A girl carries water from cisterns provided by aid groups during a water cutoff in Hasakah in northeast Syria, August 22, 2020 (AFP)
The water crisis in northeast Syria is worsening with the falling level of a key reservoir on the Euphrates River, threatening supplies, provision of electricity, and irrigation.
Syria Direct reports that the level in the al-Assad Lake, in western Raqqa Province, is at its lowest point since 2013. The reservoir was at 298.83 meters on April, compared to its average of 304 meters and the mark of 301.06 meters in late April 2020.
Water supplies to the region have fallen steadily over the past year. The Kurdish administration in northeast Syria, which warns of a “humanitarian disaster”, accuses Turkey of blocking the flow of water into the Euphrates and the reservoir. Turkish officials reject the claim.
A Kurdish autonomous administration has overseen much of northeast Syria since the US-supported Syrian Democratic Forces pushed out the Islamic State between 2017 and 2019.
But Turkey considers the leading Kurdish faction, the Kurdish Democratic Union Party (PYD) and its YPG militia to be part of the Turkish Kurdish insurgency PKK. In October 2019, Ankara launched a cross-border military operation to seize a 120-km (75-mile) corridor, which includes the key Alouk water station, along the border.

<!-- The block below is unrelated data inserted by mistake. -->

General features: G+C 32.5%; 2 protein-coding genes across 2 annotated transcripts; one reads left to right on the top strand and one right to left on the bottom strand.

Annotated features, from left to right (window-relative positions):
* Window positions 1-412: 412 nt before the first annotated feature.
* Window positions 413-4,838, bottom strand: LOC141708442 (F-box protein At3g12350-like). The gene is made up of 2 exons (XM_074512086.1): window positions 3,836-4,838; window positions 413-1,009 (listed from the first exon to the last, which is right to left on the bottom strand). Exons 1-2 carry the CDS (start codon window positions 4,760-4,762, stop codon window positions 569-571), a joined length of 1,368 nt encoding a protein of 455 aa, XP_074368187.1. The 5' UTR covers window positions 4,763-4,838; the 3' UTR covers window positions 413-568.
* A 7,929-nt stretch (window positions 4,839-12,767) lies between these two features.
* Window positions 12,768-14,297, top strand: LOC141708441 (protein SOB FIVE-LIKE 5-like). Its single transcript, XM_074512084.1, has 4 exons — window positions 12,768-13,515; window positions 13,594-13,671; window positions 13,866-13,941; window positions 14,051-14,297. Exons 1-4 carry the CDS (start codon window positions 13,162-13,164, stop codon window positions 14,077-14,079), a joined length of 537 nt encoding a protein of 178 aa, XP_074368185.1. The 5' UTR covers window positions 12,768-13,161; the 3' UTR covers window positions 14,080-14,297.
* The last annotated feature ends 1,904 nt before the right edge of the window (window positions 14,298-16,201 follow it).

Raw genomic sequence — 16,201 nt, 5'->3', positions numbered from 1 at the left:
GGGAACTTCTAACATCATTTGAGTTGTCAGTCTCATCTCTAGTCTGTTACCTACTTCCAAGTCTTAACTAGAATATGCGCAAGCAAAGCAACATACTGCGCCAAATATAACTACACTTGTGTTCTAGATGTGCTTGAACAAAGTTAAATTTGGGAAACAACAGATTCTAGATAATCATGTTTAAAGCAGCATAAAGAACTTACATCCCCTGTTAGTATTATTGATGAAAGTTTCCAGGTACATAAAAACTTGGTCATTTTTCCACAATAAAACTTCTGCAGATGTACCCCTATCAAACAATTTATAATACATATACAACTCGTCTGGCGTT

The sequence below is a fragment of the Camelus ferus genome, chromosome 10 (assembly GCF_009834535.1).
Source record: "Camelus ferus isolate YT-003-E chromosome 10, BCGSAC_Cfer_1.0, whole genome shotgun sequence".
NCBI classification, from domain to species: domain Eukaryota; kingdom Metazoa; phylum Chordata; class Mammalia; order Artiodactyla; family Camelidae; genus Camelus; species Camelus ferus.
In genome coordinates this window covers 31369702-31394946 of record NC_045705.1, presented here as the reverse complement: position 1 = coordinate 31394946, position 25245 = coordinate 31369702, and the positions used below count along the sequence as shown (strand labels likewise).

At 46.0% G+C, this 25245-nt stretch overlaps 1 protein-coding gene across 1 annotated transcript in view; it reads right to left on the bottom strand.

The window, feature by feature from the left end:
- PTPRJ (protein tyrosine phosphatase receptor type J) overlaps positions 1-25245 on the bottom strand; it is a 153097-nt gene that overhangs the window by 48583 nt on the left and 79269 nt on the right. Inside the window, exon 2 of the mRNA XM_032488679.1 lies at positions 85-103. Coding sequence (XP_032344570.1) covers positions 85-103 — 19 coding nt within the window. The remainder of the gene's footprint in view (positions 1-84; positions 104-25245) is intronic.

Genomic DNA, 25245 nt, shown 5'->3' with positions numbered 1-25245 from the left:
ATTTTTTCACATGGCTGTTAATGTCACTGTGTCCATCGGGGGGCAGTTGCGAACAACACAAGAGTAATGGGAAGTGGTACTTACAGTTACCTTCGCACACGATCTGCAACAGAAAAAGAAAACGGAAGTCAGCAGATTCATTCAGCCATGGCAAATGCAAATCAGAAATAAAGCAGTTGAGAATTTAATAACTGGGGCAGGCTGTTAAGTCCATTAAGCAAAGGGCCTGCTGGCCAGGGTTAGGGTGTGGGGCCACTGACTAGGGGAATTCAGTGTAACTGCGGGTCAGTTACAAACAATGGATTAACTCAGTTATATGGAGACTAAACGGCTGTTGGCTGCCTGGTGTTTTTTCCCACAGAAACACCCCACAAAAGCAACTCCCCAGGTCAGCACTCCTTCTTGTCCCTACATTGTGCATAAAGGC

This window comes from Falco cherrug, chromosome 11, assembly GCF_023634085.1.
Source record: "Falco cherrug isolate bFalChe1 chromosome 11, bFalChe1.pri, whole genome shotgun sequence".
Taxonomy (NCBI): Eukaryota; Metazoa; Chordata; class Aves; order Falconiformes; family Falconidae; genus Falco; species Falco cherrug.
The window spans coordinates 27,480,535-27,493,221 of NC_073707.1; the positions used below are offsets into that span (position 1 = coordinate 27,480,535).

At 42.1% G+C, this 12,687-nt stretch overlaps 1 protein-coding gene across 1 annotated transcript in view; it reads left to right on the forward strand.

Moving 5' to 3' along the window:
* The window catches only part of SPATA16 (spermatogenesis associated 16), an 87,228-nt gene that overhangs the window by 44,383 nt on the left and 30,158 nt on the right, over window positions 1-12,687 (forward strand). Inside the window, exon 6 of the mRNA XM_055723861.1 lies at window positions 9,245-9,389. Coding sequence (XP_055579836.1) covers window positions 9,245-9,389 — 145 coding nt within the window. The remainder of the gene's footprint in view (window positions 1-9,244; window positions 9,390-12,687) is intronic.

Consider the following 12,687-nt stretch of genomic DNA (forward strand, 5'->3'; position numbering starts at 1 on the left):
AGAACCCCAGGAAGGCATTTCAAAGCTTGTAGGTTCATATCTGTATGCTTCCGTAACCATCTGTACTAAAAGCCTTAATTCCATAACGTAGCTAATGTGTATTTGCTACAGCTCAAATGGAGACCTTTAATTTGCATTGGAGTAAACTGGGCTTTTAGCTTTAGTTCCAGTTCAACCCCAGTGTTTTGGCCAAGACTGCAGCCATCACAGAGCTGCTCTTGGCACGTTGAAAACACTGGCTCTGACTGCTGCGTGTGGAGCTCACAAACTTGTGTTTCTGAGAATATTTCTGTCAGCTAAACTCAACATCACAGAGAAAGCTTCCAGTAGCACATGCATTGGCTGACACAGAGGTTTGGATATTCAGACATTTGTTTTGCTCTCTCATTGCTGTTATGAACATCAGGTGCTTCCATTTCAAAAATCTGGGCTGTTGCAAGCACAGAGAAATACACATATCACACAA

Threats to Electricity and Irrigation
The flow of water from Turkey has decreased from 500 cubic meters per second, the rate set in the Protocol for Technical and Economic Cooperation between Syria and Turkey. It is now 200 cubic meters per second, lowering lakes behind the Tishreen, Euphrates and Baath Dams.
If the Euphrates Reservoir falls below 299 meters, its hydroelectric station is knocked out of service. Electricity is being rationed throughout Raqqa Province, with daily provision from four hours — including in Raqqa city — to eight hours.
The reduced water level is also threatening irrigation of crops and services such as hospitals, mills, and bakeries.
A farmer in western Raqqa Province says, “The land production of wheat will be halved this season due to insufficient irrigation water.”
A technician at the Euphrates Dam cautions that the crisis is not only because of Turkish restrictions, but also “the lack of an administration capable of dealing with the crises in the dam”.
If the flow of water from Turkey returned to the agreed-upon levels of 500 cubic meters per second, it would still take around three months to return the water level of the lake to its normal levels of between 303 and 304 meters.
So the possibility of its return does not immediately solve the problem.